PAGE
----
Re: ReMA (R Moshe ISSERLES) genealogy #rabbinic


Stephen Falk <sfalkjd@...>
 

I can add that the archive of Leo Baeck Institute in New York (and
online) has a copy of the "Stammbaum der Familien
Levi-Berlinger-Ellinger" >from 1934. It can be viewed and downloaded
online >from the LBI catalogue:
File Name: Levi-Berlinger-Ellinger Family Collection, 1863-1974
Call Number: AR 1284

I am just looking at it now. I met Izhak RISCH in Haifa in 2001.
Till now, I did not know that he was my distant cousin via the family
of R. Juda Loew ben Bezalel, MaHaRaL of Prague (or, so it appears from
a quick look at this family tree).

All the best,
Stephen Falk
Point Roberts, WA, USA
sfalkjd@gmail.com

On Sun, Jun 26, 2016 at 7:47 AM, Abraham A Marmorstein
mehadrin@aol.com <ravsig@lyris.jewishgen.org> wrote:
I do not know of much early genealogical writings about Rabbi Moshe
Isserles, but there is a great deal in Maalot HaYuchsin written by
Rabbi Ephraim Zalman Margulies of Brody. Rabbi Margulies (1760-1828)
was a prolific author whose output included responsa (Bais Efrayim),
codes of law (Mateh Efrayim on the laws of the high holydays, Shaarei
Efrayim on the laws of Torah cantillation, and Yad Rema and others),
his genealogical work was written at the behest of his brother (author
of Shaarey Teshuva) and was first published in 1900. I have an updated
edition published in Jerusalem in 2004, and there is also a
reproduction with notes in Rabbi Meir Wunder's Elef Margaliot.

Paragraph 6 of Maalot Hayuchsin starts to explain aspects of the Rabbi
Moshe Isserles family, he used a historic family tree in his possession
parts of which were the handwriting of his ancestor Rabbi Alexander
Shor 1673-1737, author of Tevuot Shor. His encyclypedic knowledge of
the literary output of Rabbi Moshe Isserles is also used in determining
family connections.

Paragraphs 8-10 discuss Rema's marriages and those of his childrem.
Paragraphs 11-24 discuss different aspects of his life and that of his
ancestors, including a long discussion about the erroneous biographical
details reported elsewhere.

Recently, Rabbi Shlomo Englard of Machon Tzfunot Hayuchsin, a
genealogical research institute in Bnei Beraq, publicized an ancient
family tree in the possession of Yitzchak Risch of Haifa and quoted in
his privately published Megilat Mishpachtenu (Haifa 1974) which
chronicles families Levi, Berlinger and Elinger. The only place in the
USA that catalogs show a copy of this 88 page privately published work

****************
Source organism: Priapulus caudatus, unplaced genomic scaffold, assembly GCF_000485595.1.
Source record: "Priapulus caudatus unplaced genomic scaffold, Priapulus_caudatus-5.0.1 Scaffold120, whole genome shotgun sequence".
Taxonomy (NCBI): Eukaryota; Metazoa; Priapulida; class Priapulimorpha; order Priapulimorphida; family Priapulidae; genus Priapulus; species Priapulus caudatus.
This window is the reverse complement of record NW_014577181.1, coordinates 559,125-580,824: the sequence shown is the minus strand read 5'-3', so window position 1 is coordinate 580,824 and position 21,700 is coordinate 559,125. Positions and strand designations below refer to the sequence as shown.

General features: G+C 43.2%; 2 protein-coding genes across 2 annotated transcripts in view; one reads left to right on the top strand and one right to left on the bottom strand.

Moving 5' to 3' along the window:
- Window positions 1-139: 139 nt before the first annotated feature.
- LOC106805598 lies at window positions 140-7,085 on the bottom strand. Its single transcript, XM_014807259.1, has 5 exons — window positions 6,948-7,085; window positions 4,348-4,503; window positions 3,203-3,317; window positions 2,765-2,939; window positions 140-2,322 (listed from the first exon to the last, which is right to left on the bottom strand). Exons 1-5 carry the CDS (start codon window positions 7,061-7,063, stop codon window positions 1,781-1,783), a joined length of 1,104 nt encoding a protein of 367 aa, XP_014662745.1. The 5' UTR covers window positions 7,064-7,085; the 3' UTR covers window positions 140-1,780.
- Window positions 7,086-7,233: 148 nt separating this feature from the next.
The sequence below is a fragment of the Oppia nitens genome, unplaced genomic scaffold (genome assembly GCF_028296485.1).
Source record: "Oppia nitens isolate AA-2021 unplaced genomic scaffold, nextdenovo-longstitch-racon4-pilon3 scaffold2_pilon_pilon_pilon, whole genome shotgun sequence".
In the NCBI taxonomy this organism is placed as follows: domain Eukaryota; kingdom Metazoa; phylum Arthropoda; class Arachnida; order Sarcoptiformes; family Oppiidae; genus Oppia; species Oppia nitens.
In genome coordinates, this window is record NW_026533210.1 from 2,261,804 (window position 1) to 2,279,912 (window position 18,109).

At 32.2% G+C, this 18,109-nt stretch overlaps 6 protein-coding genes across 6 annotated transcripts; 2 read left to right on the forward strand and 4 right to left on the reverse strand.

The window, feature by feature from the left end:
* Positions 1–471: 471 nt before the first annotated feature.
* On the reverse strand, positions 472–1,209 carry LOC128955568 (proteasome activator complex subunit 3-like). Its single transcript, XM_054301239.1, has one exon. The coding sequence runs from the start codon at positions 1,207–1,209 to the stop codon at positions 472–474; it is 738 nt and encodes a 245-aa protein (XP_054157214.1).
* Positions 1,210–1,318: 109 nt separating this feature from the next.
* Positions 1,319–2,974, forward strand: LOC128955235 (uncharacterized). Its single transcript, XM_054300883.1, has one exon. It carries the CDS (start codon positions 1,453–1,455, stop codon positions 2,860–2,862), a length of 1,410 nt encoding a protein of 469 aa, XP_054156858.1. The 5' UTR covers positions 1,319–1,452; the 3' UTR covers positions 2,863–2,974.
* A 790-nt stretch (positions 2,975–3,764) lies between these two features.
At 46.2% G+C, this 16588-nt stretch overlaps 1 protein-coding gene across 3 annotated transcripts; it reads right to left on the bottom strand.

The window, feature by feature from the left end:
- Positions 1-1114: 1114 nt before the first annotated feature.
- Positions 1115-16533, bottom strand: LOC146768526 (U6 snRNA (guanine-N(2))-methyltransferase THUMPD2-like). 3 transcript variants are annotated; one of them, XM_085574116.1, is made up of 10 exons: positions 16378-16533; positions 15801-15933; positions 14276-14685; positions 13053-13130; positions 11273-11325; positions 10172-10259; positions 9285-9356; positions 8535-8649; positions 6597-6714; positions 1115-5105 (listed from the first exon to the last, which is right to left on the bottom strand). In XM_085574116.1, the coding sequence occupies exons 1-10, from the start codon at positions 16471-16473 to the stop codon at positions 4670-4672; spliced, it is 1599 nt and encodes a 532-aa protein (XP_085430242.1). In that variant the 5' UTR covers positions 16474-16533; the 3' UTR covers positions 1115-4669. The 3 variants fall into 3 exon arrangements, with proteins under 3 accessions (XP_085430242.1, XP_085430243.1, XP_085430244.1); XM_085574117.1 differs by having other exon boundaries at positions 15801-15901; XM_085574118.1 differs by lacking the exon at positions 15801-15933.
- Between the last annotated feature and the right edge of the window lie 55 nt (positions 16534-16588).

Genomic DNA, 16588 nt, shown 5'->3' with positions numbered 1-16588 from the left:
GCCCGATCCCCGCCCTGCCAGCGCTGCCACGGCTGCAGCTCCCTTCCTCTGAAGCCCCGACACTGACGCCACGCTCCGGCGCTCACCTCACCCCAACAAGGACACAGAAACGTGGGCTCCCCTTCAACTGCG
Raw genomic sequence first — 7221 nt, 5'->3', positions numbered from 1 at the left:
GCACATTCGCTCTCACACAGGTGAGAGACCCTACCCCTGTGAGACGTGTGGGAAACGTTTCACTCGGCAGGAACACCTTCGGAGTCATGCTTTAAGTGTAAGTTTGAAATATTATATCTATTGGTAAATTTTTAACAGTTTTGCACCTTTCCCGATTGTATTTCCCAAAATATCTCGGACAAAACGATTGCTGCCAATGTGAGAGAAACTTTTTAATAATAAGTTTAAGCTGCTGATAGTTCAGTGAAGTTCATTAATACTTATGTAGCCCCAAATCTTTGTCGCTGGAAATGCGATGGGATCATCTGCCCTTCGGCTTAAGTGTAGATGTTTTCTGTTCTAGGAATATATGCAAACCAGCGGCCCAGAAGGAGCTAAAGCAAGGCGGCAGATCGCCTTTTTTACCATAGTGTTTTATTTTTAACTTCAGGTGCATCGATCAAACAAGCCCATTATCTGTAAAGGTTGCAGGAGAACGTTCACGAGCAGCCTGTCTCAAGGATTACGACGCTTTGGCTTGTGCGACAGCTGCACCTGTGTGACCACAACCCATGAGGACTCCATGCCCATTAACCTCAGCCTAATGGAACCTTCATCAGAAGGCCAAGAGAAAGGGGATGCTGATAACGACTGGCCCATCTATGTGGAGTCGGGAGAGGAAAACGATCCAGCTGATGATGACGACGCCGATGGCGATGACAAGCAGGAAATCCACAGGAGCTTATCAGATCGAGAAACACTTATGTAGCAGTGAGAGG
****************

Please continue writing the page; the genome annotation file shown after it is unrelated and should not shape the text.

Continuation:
is in the Green Library in Stanford.

Rabbi Englard published the entire manuscript in Yeshurun Volume 13,
page 710-743 According to Yitzchak Risch's notes he heard about this
manuscript "Yichusbrieff" as a child in Germany, but only actually saw
the original in Israel in the possession of the Brillman family. The
first version was written by or for Rabbi Wolf Vilna, the father-in-law
of Rabbi Shabtai Cohen (author of Sifsei Kohen/Shach) in 1682, t was
updated and copied in 1771 and copied again in 1823 and this version
came to the hands of Risch.

Rabbi Englard's notes are copious and precise, he points out that there
are multiple omissions and this was apparently not attempting to be a
complete descendants chart. Those who have read my article on the
Horowitz family on Avotayanu Online will recall the discussion of the
Talmudic commentary manuscript of Rabbi Pinchas Horowitz (my great x
14 uncle who married the sister of the Rema) Bais Pinchas, which was in
the possession of the great genealogist Rabbi Yosef Levenstein. Rabbi
Englard questions if this commentary is truly of such provenance or
attributed in error.

This major historic family tree can be read online at hebrewbooks.org
I would also draw attention to the fact that Daat Kedoshim, the genealogy
classic on the descendants of the martyrs of Rozhinai (1685) published in
St Petersburg in 1899 is also accessible at that site, and it contains
the genealogy of Rabbi Meir Ashkenazi of Eisenstadt (Panim Meirot)

Rabbi Avrohom Marmorstein
New York NY

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